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Better Learning Through Listening Skills

Aug 14, 2010 | By Harvey Craft

Listening in class is essential to learning. Some children can seem to pay attention and be far away. Try some tips to ensure that a child is listening and processing.

Mother listening to childParents offer a child's first lessons in listening skills by demonstrating some basic rules. Parents should demonstrate respect for what children say by listening and responding if necessary. Parents encourage listening skills when they speak to children in words – not unintelligible sounds – to acknowledge their comments. During extended conversations offer complete attention to children. Make eye contact and turn the radio or other distractions off.

Activities for Developing a Child's Listening Skills

  • Games with parents are generally helpful in the development of lots of desirable personal and academic traits. Some fun activities are listed below for helping with listening skills:
  • Put and familiar object in a coffee can. Shake the can and challenge the child to identify it by sound.
  • Read an interesting paragraph and ask the child to repeat it back in his own words.
  • Read or simply make up sentences that have a missing word, and ask the child to complete supply the missing word.
  • Read simple stories and poems to a child and ask him to interpret what is read.
  • Take time each day to simply talk to children about things that are important to them.
  • Describe something to children and ask them to decide what it is based on the description.
  • Read a brief age-appropriate story and tell the child that questions will be asked about the story the next day – or in an hour or two. Vary the time, but have fun with it. Praise success, don’t be critical of failure. This is practice.

Children listening in classroom

Teachers Need to Play an Active Role to Develop Listening Skills

The assumption that a quiet class is listening is often made in error. Teachers have a great deal of competition for a child's ears – sounds in the hall and through the walls can totally interrupt a listening child. The manner in which a lesson is presented is essential to enhancing listening. A monotone voice is deadly, as is a boring topic.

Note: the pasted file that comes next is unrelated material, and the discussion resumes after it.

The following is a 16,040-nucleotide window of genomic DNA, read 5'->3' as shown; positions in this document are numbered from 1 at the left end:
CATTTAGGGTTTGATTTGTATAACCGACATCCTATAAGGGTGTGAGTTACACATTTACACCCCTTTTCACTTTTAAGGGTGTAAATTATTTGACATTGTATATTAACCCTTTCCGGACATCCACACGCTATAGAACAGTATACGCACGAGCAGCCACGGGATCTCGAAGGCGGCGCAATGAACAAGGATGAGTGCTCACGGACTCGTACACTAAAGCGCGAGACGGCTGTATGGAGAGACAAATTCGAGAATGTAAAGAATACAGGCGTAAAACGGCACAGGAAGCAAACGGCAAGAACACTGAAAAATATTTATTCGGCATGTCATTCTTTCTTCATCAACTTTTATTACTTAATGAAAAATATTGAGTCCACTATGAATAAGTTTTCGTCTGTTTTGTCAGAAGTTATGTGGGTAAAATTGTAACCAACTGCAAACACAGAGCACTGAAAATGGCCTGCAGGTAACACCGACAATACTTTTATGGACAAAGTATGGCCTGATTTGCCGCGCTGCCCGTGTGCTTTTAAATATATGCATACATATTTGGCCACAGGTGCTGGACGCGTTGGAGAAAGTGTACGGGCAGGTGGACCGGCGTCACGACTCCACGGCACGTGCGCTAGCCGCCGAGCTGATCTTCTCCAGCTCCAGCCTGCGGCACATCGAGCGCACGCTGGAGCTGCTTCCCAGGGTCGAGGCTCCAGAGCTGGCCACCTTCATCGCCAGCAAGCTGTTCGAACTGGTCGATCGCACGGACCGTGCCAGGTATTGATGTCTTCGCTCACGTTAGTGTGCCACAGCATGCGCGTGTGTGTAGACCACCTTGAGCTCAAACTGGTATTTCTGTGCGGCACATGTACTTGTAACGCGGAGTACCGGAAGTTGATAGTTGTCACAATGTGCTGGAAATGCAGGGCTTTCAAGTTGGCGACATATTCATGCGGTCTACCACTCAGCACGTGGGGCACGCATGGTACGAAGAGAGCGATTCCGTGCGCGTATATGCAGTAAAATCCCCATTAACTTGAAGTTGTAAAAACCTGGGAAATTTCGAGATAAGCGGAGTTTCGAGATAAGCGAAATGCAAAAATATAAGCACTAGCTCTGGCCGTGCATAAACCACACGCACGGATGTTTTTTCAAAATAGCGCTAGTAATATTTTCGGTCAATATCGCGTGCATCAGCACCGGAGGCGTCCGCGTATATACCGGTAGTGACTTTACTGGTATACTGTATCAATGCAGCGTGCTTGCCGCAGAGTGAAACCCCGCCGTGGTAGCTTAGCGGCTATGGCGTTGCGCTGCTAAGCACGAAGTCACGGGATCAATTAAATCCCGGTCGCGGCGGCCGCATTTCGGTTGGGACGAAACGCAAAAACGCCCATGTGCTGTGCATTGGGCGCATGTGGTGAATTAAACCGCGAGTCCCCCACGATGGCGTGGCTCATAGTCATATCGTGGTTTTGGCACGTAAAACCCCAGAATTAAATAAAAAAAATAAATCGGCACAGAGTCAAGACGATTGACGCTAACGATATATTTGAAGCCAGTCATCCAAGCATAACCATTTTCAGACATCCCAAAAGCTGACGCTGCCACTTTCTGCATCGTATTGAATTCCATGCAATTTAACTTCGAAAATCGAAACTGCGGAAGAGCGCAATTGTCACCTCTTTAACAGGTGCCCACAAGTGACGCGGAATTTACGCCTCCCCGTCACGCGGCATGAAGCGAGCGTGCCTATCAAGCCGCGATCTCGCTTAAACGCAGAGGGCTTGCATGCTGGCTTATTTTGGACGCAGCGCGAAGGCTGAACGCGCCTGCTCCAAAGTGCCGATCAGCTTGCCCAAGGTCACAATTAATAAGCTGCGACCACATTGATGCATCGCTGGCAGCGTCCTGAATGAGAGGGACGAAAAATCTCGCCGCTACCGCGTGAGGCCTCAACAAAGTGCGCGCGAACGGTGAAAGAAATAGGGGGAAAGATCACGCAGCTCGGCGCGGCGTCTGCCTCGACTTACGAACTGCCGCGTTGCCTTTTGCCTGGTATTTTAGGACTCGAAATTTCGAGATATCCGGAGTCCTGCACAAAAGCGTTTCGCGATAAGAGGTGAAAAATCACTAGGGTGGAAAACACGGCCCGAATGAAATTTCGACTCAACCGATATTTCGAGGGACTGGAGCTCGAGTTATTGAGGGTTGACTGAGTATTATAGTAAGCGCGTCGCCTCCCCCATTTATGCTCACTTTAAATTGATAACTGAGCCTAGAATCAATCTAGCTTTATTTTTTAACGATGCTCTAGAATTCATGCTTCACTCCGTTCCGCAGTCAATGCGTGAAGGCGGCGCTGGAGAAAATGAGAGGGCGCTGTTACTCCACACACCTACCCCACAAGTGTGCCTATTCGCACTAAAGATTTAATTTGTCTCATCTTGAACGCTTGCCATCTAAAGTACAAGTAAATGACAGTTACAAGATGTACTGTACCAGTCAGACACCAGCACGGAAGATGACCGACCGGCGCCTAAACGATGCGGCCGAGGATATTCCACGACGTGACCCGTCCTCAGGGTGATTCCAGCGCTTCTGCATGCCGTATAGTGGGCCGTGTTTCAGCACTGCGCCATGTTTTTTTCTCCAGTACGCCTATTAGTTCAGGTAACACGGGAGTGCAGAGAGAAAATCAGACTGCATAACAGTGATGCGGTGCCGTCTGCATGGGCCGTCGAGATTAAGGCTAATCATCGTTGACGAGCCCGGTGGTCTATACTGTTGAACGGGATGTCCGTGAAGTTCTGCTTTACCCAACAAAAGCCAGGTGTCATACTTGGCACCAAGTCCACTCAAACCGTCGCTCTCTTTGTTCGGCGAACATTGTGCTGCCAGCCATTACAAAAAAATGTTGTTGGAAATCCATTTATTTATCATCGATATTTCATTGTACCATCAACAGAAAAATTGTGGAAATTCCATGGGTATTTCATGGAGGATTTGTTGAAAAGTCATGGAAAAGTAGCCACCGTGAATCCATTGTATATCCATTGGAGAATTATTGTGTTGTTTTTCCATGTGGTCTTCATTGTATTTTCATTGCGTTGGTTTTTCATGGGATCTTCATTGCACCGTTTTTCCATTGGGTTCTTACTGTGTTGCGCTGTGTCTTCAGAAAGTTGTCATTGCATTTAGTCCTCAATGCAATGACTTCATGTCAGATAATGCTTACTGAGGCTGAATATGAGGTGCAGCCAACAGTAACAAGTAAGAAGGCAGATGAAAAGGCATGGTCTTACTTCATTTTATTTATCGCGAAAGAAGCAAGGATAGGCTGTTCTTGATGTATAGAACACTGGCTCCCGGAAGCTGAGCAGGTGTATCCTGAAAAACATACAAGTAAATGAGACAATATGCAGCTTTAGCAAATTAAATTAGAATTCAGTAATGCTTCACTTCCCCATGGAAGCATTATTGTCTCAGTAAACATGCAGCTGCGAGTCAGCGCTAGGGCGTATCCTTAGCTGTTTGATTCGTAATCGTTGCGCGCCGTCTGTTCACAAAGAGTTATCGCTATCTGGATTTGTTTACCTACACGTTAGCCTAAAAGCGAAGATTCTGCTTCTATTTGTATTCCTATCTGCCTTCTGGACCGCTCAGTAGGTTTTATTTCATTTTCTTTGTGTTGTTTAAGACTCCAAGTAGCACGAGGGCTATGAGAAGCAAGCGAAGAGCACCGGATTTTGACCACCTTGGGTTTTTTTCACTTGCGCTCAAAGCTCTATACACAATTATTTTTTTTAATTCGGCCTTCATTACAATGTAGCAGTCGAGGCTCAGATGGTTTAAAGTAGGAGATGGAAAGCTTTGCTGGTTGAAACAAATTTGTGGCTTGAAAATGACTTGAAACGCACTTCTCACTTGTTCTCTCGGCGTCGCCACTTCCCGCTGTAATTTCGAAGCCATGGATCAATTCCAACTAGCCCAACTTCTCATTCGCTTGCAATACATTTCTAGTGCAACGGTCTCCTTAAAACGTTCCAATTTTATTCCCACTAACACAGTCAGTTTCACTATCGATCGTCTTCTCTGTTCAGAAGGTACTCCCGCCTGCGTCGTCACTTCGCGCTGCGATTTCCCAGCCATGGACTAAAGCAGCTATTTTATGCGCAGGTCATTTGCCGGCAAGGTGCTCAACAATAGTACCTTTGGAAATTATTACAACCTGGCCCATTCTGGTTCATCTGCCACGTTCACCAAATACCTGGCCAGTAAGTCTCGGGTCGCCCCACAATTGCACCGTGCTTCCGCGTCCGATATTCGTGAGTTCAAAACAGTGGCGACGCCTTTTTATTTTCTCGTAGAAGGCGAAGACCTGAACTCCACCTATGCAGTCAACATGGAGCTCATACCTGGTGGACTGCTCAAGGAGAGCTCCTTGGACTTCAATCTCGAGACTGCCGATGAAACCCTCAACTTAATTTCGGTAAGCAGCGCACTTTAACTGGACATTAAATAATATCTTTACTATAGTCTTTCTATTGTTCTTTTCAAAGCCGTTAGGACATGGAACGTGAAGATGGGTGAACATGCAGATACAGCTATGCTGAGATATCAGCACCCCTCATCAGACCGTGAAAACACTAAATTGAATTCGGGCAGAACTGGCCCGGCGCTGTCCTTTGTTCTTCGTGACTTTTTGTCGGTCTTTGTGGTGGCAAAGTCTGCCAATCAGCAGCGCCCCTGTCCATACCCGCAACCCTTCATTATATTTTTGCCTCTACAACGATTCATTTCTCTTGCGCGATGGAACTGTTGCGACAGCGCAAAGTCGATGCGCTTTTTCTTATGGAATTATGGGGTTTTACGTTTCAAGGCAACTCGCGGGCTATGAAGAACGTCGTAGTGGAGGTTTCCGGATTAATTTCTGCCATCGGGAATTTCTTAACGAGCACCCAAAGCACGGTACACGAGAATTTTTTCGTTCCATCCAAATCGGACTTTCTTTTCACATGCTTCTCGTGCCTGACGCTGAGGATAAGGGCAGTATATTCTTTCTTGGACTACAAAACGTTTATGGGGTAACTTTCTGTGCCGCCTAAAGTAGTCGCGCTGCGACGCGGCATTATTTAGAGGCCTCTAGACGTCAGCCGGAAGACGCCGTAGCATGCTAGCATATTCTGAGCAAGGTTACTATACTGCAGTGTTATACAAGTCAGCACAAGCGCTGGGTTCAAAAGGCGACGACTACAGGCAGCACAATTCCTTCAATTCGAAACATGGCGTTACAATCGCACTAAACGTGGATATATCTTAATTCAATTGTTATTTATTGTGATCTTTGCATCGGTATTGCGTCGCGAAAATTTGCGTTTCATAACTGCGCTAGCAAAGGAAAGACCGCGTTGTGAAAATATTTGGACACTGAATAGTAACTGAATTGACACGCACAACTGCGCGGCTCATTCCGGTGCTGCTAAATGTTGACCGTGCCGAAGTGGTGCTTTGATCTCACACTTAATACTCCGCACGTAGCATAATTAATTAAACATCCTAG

Teachers should actively plan to remove the boredom and practice their delivery. Parents can help here, too. Simple feedback from parents to teachers about how hard or how easy it is for a child to attend a particular class can be helpful. If enough parents make tactful comments, the teacher might react positively.

Ask Your Children About Their Day

Mother talking to daughter about her dayCheck with children when they come home from school. Ask them what happened at school. They may not want to spend a lot of time on the discussion, but only a few minutes are required. Parents might pick a subject or two and apply polite pressure for a few details that require the child to listen.

Parents need to teach (not quickly tell) children that listening is important. As had been said, parents need to model good listening, but they need to hold children accountable for missing important details about events generally. "I don't remember" often means "I didn't listen well". No need for parents to fuss, but sit the child down and reinforce the importance of listening with a brief positive, but firm discussion.

Children cannot succeed at school unless they can listen actively – not simply hear what the teacher says. Listening well is truly a skill to be developed and it begins at home with parents playing an active role. There are many activities parents can apply to enhance listening. Teachers can be helpful as well, and should not take it for granted that a quiet class is a listening class.

About the author:
Harvey Craft
 is a retired educator and former principal, with extensive experience in teaching grades six through to twelve. He is NBPTS certified in Adolescent Science and now spends his time in educational research, consulting, and freelance writing.
Click here to contact or read more articles by Harvey Craft.

Tags : education, learning, listening skills, children, kids, parents, teachers, advice

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